It is in my understanding that it is of common scholarly opinion that the Gospel writers (at least Matthew, Luke, and John) were rather anti-Semitic in nature. Correct? How would you respond to that claim? After reading “The Origin of Satan” by Elaine Pagels, it is a subject that deeply interests me, and I would love to hear your professional opinion on the matter.
This question actually ties into some of the things I’ve been thinking about with respect to the stories of Jesus’ death and resurrection, and so it seems appropriate to answer it now rather than in a separate blog. I won’t deal with the question on the very broadest level, but will consider one feature of the Gospels that shows that with the passing of time they become more and more anti-Jewish.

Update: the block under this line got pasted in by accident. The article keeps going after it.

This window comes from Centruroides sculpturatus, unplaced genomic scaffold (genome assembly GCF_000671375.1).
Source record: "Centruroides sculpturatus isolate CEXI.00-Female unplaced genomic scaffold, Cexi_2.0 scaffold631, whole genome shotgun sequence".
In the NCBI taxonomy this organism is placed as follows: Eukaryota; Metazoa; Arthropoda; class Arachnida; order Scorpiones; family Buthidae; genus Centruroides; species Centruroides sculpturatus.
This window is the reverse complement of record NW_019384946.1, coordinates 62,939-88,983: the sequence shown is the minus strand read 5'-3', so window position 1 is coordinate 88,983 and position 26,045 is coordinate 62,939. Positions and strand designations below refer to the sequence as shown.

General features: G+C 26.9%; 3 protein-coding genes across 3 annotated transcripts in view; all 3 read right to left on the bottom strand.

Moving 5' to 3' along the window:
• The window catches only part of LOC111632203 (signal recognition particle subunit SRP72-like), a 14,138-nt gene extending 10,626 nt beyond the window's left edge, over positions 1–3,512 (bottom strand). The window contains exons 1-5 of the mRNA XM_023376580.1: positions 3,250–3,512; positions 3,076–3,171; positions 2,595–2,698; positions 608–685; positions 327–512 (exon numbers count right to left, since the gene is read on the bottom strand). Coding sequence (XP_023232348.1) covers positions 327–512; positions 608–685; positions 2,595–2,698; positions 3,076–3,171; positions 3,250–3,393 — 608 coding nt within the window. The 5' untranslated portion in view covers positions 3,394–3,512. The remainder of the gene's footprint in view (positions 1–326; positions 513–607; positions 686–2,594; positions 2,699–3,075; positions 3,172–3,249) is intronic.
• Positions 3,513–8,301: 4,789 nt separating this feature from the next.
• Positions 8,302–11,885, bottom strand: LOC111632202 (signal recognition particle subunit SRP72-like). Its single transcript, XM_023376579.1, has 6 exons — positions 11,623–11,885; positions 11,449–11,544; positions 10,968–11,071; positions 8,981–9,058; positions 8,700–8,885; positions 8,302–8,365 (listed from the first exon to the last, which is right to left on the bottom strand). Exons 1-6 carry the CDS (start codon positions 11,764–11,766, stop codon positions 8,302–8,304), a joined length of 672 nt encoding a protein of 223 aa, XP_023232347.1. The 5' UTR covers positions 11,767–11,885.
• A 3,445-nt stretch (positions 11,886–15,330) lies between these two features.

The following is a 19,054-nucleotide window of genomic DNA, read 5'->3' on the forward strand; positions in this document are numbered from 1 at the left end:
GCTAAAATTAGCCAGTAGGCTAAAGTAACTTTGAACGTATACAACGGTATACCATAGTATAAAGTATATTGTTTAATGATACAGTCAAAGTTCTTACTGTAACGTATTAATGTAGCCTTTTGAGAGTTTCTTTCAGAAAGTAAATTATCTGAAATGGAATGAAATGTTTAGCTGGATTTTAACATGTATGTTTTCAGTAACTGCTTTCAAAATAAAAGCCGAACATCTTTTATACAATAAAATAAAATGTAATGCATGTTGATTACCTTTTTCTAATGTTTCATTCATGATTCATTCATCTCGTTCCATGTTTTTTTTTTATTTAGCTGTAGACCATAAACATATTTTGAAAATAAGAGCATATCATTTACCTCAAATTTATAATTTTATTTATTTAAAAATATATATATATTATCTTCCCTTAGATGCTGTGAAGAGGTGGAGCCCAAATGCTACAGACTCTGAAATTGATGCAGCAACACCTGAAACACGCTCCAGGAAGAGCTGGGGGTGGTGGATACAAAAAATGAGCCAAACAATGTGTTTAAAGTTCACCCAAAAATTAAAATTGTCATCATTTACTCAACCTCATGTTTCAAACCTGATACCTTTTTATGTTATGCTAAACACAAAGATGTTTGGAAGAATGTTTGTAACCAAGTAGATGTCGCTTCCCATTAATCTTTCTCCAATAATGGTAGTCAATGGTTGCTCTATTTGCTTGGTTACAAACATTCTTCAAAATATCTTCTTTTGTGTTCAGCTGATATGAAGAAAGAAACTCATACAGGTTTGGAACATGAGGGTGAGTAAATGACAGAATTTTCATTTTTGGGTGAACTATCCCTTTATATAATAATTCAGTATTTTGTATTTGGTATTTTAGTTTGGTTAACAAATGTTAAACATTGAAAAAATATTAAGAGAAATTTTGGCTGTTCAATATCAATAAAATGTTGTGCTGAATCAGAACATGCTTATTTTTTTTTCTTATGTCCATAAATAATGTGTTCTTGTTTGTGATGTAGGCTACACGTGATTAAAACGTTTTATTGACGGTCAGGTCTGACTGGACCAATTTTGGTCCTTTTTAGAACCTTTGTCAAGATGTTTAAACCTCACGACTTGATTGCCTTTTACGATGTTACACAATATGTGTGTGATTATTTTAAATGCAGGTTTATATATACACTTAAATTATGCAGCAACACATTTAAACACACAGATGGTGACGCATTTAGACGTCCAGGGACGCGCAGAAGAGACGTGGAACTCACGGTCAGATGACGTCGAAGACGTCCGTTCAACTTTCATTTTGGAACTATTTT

I should say at the outset that I do not think that the Gospel writers, or anyone else in their time, was “anti-Semitic.” The idea and reality of anti-Semitism are modern, and are based on modern sense of “race” as these were developed by the anthropologists of the 19th century. The idea that there was a Semitic “race” has been used for all sorts of hateful purposes in the modern period. As just one example, throughout the Middle Ages – before the modern period — and on into the nineteenth century, “Jews” were understood to be people who subscribed to and followed the Jewish religion – but not that they had racial characteristics. There were indeed persecutions of Jews, since the conversion of the Roman Empire in the fourth century. For Jews to escape persecution, they needed to stop being Jews and convert to become Christians. It was that way up through the Enlightenment.
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